On the most recent episode of the Book Riot Podcast, Rebecca Schinsky, Amanda Nelson, and I discussed our picks for the books of the decade. These aren’t the best or most important books of the decade (though maybe some of them are one or both of those things); these are the books we think best encapsulate what happened in books and reading over the last 10 years.
We each came up with a list of ten picks, then discussed them. A few were mentioned by more than one of us (these are indicated in parentheses).
Here is a short rationale for each of the picks; for the full discussion, check out the episode here (or wherever you get your podcasts).
In no particular order:
50 Shades of Grey by E.L. James
The first book in the trilogy was the best selling book of the decade. It got millions and millions of people to read a trilogy about BDSM. A genuine cultural phenomenon that gave the entire publishing industry a shot in the arm in 2011 when it desperately needed it.
Gone Girl by Gillian Flynn
The book that shifted what a literary psychological thriller could be by placing a woman at the center of the story and messing with our understood notions about women’s roles in psychological thrillers. Plus, Amy’s “cool girl” speech might be the most iconic prose monologue of the decade as well.
Bad Feminist by Roxane Gay
Hunger by Roxane Gay
We have two selections from Gay. For this one, Gay’s deployment of a usable cultural feminism across a spectrum of topics was liberating even as it made a case for a lived, usable feminism that still feels urgent. In Hunger, her self-analysis telescopes between her own story, our ideas about bodies, and the reality of being a person with a body in the world is both excruciating and palliative.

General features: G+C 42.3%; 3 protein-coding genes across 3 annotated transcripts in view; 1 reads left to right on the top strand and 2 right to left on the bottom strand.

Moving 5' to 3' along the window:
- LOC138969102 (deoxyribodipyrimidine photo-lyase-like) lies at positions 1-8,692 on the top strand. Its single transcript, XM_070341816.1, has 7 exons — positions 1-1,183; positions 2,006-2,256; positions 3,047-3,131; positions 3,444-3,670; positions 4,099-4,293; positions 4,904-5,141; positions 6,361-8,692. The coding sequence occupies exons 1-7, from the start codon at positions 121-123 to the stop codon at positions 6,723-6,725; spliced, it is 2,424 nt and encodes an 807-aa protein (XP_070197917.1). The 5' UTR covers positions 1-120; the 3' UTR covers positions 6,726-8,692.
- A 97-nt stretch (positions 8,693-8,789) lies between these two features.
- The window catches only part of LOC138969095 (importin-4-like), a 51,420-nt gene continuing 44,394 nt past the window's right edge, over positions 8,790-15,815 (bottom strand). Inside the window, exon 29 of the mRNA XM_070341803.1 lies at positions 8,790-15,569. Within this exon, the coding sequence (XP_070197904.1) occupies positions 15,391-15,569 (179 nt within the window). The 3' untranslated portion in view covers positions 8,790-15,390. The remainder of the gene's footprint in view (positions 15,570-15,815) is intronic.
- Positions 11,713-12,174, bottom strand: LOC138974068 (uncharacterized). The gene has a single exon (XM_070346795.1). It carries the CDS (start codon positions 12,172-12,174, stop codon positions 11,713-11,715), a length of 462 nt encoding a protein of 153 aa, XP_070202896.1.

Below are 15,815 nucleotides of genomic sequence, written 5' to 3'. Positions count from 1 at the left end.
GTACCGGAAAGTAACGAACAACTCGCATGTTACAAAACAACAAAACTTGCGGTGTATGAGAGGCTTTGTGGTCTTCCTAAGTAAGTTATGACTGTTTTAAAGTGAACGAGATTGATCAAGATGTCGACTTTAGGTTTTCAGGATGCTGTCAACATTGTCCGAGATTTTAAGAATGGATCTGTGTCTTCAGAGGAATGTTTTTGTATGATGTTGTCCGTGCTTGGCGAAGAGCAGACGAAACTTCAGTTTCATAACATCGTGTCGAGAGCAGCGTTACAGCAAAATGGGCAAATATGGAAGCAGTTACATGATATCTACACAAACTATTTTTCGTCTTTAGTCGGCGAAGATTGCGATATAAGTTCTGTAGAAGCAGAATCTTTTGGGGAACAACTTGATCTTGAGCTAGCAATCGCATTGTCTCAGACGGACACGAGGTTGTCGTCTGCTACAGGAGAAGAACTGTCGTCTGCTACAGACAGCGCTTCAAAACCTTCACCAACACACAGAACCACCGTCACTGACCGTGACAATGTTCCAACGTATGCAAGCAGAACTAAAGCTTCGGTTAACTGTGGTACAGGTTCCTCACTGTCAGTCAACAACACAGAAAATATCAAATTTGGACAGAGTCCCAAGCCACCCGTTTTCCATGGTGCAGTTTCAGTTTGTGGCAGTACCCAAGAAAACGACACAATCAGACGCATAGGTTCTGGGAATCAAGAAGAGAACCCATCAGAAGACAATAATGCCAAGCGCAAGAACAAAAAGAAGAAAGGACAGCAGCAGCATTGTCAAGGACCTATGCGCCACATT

Becoming by Michelle Obama (3 lists)
The best selling memoir of the decade harnessed our charged political environment in the form of an affirmative, welcoming story about being a person in the world. And what a person! For many readers, Michelle Obama represents an ideal way of being: confident and casual, intelligent and approachable. This book is also, I think, one of the great beneficiaries of audio’s rise: it is simply a wonderful narration by Obama, and hearing her voice is a joy.
Fear by Bob Woodward
Eventually, one of these Trump books is going to be THE Trump book, much like All The President’s Men was for Watergate. We are not sure that Fear is going to be it, but it is probably the best and most popular of the Trump-era books to come out yet, so it is included here both for Woodward’s reporting and also as a representation of how much counter-Trump books took center stage in the latter part of the decade.
The Testaments by Margaret Atwood